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July 27, 2012CHICAGO--New NCAA eligibility standards are coming that may not only level the playing field for Northwestern -- they could tilt it in the school's favor.
Northwestern coach Pat Fitzgerald talked about the new standards, which will be enacted in 2016, at length on Day 2 of Big Ten Media Days. But perhaps no one summed it up better than a rival coach who said the following to Fitzgerald at a recent coaches' meeting:
"I wish you the best of luck in the national championship in a few years."
Fitzgerald relayed that message to draw a laugh, but the implication is clear: while elite academic colleges such as Northwestern, Stanford and Duke will not be affected by the rules changes, others will take a hit as hard as one delivered by a blitzing linebacker.
A recent NCAA survey found that 40 percent of all freshmen football players that enrolled at Division I schools last fall would have failed to meet the 2016 requirements. In other words, that quipping coach -- who Fitzgerald declined to name -- knew what he was talking about.
The new standards will require incoming freshmen to graduate from high school with 16 core classes passed, 10 of which must be completed by the start of their senior year. They must pass those core classes within four years and their minimum GPA must by 2.3.
Currently, incoming freshmen have to pass the 16 core classes, but they don't have to be completed within four years and 10 don't have to be completed before their senior year. They also need just a 2.0 GPA, coupled with an ACT or SAT score on a sliding scale.
And the new provisions will have some teeth. Those 40 percent who currently will not meet the new standards? Those players will be called "academic redshirts." They will be able to receive a scholarship and practice with the team, but they won't be able to play on Saturdays.
Fitzgerald said that the new requirements will cause major upheavals throughout college sports. One example that will have large ramifications at schools across the country is requiring those 16 core classes within four years. That means that colleges will no longer be able to satisfy an incoming freshman's requirements by enrolling him in summer school at the college.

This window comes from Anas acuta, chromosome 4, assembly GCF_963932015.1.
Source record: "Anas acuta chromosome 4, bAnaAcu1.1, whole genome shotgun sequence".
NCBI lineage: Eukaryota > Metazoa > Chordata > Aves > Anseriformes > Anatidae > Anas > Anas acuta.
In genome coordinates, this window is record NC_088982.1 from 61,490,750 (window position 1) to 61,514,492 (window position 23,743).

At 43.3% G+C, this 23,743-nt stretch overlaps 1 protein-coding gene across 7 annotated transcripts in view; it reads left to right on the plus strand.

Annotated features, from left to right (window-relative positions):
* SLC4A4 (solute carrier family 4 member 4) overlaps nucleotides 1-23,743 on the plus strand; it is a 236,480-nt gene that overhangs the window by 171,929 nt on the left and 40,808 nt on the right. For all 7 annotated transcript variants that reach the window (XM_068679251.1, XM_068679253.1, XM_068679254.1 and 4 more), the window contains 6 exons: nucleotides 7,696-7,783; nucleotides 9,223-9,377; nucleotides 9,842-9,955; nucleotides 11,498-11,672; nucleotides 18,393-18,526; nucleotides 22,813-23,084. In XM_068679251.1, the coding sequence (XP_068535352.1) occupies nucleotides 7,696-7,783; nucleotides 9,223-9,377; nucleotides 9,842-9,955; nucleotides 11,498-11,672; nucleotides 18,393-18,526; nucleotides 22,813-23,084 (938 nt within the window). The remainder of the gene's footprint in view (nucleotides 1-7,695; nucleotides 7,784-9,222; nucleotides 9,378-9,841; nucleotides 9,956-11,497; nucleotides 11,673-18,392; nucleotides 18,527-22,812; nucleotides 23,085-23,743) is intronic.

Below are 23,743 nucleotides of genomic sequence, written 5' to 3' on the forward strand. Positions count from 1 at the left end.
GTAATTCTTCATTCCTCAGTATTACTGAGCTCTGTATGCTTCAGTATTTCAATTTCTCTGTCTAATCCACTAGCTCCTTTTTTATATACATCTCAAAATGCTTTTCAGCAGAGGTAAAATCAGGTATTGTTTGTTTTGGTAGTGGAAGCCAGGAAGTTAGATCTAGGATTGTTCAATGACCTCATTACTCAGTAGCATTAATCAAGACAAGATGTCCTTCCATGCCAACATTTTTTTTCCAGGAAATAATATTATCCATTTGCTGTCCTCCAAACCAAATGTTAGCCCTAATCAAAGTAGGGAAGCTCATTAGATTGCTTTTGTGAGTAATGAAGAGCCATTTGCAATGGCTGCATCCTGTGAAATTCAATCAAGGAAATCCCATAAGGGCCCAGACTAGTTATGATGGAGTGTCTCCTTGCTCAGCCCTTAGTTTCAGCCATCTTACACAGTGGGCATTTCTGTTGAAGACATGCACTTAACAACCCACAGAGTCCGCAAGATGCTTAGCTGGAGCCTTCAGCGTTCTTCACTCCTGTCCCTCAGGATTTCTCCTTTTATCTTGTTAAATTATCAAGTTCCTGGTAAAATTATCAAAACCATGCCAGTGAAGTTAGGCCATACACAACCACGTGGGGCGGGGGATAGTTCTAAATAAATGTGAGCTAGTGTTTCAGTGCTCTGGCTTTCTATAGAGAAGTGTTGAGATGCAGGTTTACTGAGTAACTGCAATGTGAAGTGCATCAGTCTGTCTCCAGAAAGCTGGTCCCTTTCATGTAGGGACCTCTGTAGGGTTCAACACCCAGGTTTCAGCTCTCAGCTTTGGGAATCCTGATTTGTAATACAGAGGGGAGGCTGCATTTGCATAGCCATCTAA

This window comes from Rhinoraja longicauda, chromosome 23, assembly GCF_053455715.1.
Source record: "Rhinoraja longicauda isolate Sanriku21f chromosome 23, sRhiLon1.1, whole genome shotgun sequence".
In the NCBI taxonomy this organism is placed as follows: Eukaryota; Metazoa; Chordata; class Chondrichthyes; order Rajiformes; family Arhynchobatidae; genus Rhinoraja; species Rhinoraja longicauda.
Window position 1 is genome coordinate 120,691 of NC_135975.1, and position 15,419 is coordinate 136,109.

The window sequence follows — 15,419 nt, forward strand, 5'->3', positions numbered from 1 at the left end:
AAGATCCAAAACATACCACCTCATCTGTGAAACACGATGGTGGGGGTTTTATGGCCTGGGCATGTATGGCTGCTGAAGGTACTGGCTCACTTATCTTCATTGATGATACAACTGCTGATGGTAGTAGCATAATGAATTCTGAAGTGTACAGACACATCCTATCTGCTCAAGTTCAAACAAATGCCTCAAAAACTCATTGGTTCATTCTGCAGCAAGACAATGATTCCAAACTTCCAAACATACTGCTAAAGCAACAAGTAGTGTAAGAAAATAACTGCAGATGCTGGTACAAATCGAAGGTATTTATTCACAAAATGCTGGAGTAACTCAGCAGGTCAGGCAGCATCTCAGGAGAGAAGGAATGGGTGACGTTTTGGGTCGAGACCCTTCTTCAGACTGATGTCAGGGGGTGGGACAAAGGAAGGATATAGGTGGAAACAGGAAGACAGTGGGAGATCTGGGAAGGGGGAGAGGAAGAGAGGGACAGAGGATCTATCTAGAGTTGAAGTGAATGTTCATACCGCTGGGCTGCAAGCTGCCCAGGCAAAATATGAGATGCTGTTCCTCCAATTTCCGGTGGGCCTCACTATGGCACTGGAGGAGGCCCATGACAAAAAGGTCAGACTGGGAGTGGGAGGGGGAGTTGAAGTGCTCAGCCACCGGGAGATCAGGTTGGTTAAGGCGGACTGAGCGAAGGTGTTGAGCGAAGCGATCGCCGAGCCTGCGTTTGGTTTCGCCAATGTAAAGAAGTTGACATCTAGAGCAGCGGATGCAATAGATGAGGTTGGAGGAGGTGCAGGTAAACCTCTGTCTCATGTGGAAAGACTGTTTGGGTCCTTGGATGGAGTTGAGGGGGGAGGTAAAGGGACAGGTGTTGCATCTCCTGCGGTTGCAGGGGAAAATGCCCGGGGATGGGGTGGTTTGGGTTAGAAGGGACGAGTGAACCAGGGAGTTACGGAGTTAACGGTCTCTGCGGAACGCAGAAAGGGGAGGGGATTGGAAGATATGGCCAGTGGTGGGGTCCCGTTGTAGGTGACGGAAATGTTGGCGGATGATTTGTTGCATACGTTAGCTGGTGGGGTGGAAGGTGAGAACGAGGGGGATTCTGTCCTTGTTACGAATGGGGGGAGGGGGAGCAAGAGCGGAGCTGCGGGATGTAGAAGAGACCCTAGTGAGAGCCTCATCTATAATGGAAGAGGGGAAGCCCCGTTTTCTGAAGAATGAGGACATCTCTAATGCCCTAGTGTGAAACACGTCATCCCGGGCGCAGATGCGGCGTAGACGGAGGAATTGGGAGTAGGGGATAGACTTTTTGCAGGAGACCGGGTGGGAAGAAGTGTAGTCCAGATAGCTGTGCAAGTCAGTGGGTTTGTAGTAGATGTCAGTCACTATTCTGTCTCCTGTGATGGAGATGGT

"There are a lot of coaches out there, this will have major systemic changes to the way they go about recruiting," he said. "Academic redshirts are a big thing."
For Northwestern, though, it will be business as usual, according to Fitzgerald.
"It will have literally no impact because we've been at 16 core courses for a long time," he said.
Plus, Fitzgerald believes that the increased emphasis on academics will help his program, even if the competition for those qualifying student athletes increases. He's already seen more and more prospects realize the benefits of a Northwestern education.
"Kids want to get a good degree," he said. "They see the economy today and ask, 'Which piece of paper can help me get a job first?'"
So Fitzgerald's concern with the new rules doesn't lie within his own team. He is more worried about getting the word out so that the rising high school freshmen today will know what they need to do by the time they graduate to be able to play college football.
He thinks that it is the responsibility of the NCAA, the Big Ten and every other college sports entity to educate high school coaches and athletic directors, so that they, in turn, can inform their players.
"They have to hit the ground running right away," he said of the student athletes. "The bar has been raised. The good news is that the first wave is in eighth grade, so they have four years."
By that time, if that anonymous coach is correct, Northwestern could be playing in the new NCAA playoffs.